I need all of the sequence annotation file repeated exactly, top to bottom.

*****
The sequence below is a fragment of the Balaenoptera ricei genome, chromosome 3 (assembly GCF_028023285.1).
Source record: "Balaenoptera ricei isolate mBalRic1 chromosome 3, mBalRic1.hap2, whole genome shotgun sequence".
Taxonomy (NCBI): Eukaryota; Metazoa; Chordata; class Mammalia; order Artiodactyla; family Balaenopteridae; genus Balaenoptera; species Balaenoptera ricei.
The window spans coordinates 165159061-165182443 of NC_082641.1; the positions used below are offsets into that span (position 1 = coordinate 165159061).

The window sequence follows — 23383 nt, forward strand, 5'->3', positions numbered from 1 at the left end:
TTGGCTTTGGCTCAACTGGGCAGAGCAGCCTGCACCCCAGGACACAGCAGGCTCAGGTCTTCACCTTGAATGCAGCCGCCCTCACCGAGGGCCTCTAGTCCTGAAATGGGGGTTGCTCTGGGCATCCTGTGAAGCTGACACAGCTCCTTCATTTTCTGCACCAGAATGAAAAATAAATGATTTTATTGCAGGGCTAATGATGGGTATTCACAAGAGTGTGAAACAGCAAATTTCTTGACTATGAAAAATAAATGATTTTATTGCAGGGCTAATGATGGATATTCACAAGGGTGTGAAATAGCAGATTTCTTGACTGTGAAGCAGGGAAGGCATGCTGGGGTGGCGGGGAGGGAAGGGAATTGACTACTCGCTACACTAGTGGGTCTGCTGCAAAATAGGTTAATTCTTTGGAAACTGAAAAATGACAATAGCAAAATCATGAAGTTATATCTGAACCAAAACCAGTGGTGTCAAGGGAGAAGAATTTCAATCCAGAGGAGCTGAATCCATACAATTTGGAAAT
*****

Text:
The sequence below is a fragment of the Balaenoptera ricei genome, chromosome 3 (assembly GCF_028023285.1).
Source record: "Balaenoptera ricei isolate mBalRic1 chromosome 3, mBalRic1.hap2, whole genome shotgun sequence".
Taxonomy (NCBI): Eukaryota; Metazoa; Chordata; class Mammalia; order Artiodactyla; family Balaenopteridae; genus Balaenoptera; species Balaenoptera ricei.
The window spans coordinates 165159061-165182443 of NC_082641.1; the positions used below are offsets into that span (position 1 = coordinate 165159061).

The window sequence follows — 23383 nt, forward strand, 5'->3', positions numbered from 1 at the left end:
TTGGCTTTGGCTCAACTGGGCAGAGCAGCCTGCACCCCAGGACACAGCAGGCTCAGGTCTTCACCTTGAATGCAGCCGCCCTCACCGAGGGCCTCTAGTCCTGAAATGGGGGTTGCTCTGGGCATCCTGTGAAGCTGACACAGCTCCTTCATTTTCTGCACCAGAATGAAAAATAAATGATTTTATTGCAGGGCTAATGATGGGTATTCACAAGAGTGTGAAACAGCAAATTTCTTGACTATGAAAAATAAATGATTTTATTGCAGGGCTAATGATGGATATTCACAAGGGTGTGAAATAGCAGATTTCTTGACTGTGAAGCAGGGAAGGCATGCTGGGGTGGCGGGGAGGGAAGGGAATTGACTACTCGCTACACTAGTGGGTCTGCTGCAAAATAGGTTAATTCTTTGGAAACTGAAAAATGACAATAGCAAAATCATGAAGTTATATCTGAACCAAAACCAGTGGTGTCAAGGGAGAAGAATTTCAATCCAGAGGAGCTGAATCCATACAATTTGGAAAT